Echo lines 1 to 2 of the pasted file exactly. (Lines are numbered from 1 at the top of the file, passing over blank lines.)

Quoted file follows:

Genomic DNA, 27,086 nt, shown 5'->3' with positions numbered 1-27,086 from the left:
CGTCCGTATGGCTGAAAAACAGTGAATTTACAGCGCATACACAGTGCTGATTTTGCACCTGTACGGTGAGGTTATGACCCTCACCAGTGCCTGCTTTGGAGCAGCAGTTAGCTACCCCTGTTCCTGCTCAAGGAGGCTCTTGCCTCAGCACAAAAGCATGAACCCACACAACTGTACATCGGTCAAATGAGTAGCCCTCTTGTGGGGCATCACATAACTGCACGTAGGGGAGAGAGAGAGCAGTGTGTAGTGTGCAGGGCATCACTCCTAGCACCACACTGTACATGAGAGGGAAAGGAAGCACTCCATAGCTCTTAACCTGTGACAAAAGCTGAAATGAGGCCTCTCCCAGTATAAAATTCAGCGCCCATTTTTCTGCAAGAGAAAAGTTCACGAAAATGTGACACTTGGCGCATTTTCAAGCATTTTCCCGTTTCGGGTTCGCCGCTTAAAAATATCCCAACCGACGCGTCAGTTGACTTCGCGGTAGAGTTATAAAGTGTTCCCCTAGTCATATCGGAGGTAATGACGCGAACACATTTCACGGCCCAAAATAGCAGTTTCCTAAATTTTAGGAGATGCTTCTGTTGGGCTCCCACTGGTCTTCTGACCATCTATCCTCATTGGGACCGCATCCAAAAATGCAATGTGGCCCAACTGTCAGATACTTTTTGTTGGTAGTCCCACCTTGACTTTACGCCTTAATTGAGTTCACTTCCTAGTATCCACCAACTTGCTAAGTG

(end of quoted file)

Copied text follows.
Genomic DNA, 27,086 nt, shown 5'->3' with positions numbered 1-27,086 from the left:
CGTCCGTATGGCTGAAAAACAGTGAATTTACAGCGCATACACAGTGCTGATTTTGCACCTGTACGGTGAGGTTATGACCCTCACCAGTGCCTGCTTTGGAGCAGCAGTTAGCTACCCCTGTTCCTGCTCAAGGAGGCTCTTGCCTCAGCACAAAAGCATGAACCCACACAACTGTACATCGGTCAAATGAGTAGCCCTCTTGTGGGGCATCACATAACTGCACGTAGGGGAGAGAGAGAGCAGTGTGTAGTGTGCAGGGCATCACTCCTAGCACCACACTGTACATGAGAGGGAAAGGAAGCACTCCATAGCTCTTAACCTGTGACAAAAGCTGAAATGAGGCCTCTCCCAGTATAAAATTCAGCGCCCATTTTTCTGCAAGAGAAAAGTTCACGAAAATGTGACACTTGGCGCATTTTCAAGCATTTTCCCGTTTCGGGTTCGCCGCTTAAAAATATCCCAACCGACGCGTCAGTTGACTTCGCGGTAGAGTTATAAAGTGTTCCCCTAGTCATATCGGAGGTAATGACGCGAACACATTTCACGGCCCAAAATAGCAGTTTCCTAAATTTTAGGAGATGCTTCTGTTGGGCTCCCACTGGTCTTCTGACCATCTATCCTCATTGGGACCGCATCCAAAAATGCAATGTGGCCCAACTGTCAGATACTTTTTGTTGGTAGTCCCACCTTGACTTTACGCCTTAATTGAGTTCACTTCCTAGTATCCACCAACTTGCTAAGTG